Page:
Saturday, April 13

A Recent Study Shows How Polymer Molecules Relax After Stressful Processing

A recent study published in the journal Physical Review Letters has shown that polymers need time to de-stress after a processing. Chemical and Biomedical engineering professor, Charles Schroeder and graduate student Peter Zhou came up with the research.

The research shows that single polymers come together to give synthetic materials macroscopic properties such as viscosity and tensile strength. Polymers, therefore, need time to relax after going through processing.

The study, which was written, by Charles Schroeder and his undergraduate student was carried out at Advanced Science and Technology Hub in the University of Illinois. In the study, To observe individual polymer molecules relaxation after stretching, pulling, and squeezing that results from the manufacturing process, the scientists used single-molecule fluorescence microscopy technique.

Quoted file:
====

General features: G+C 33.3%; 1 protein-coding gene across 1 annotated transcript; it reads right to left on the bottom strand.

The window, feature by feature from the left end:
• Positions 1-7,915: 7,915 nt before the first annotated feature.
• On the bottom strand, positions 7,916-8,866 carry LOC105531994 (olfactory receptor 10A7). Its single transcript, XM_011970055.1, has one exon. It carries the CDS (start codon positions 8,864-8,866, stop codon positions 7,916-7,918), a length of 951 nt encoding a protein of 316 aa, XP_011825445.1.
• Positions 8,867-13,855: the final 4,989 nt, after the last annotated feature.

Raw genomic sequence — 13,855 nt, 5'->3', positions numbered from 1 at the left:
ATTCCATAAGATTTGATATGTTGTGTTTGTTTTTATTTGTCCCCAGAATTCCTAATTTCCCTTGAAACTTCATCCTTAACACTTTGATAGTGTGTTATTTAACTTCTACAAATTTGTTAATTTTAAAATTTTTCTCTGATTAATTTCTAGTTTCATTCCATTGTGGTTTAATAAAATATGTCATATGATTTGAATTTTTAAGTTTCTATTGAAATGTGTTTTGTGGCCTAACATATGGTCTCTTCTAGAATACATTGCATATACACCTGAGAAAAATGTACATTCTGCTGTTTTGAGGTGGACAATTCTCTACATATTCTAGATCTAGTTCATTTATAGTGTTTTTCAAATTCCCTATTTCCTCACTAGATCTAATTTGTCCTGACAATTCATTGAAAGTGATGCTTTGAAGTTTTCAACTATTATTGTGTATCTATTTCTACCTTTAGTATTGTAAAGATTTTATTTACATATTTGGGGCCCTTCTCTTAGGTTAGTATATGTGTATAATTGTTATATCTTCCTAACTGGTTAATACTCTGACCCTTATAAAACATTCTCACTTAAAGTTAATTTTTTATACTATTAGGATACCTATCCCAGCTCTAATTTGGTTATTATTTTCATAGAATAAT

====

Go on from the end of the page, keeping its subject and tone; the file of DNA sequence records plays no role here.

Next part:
They concluded that the polymer’s molecules while relaxing exhibit one of the two distinct relaxation modes. Peter Zhou further explained that one group of polymers relaxed via a single decaying exponential rate while the other group decayed through a two-phase process. The second population undergoes a quick initial refraction followed by a slow eventual relaxation.

The scientists used a high molecular weight DNA since it easily represented all another form of polymers out there. DNA was also used since it is a large molecule and the chains are big enough for observation through microscopic imaging.

Zhou went ahead and said, “We are not certain why the single-mode relaxation or fast-retraction mode seems to be concentration-dependent, but it may have to do with enhanced interpolymer friction – the more polymers, the higher the chance they will interact, especially out of equilibrium.”

The study would help more in understanding industrially produced polymers and therefore lead to efficiency in the manufacture of synthetic material.

Disclaimer: The views, suggestions, and opinions expressed here are the sole responsibility of the experts. No A News Week journalist was involved in the writing and production of this article.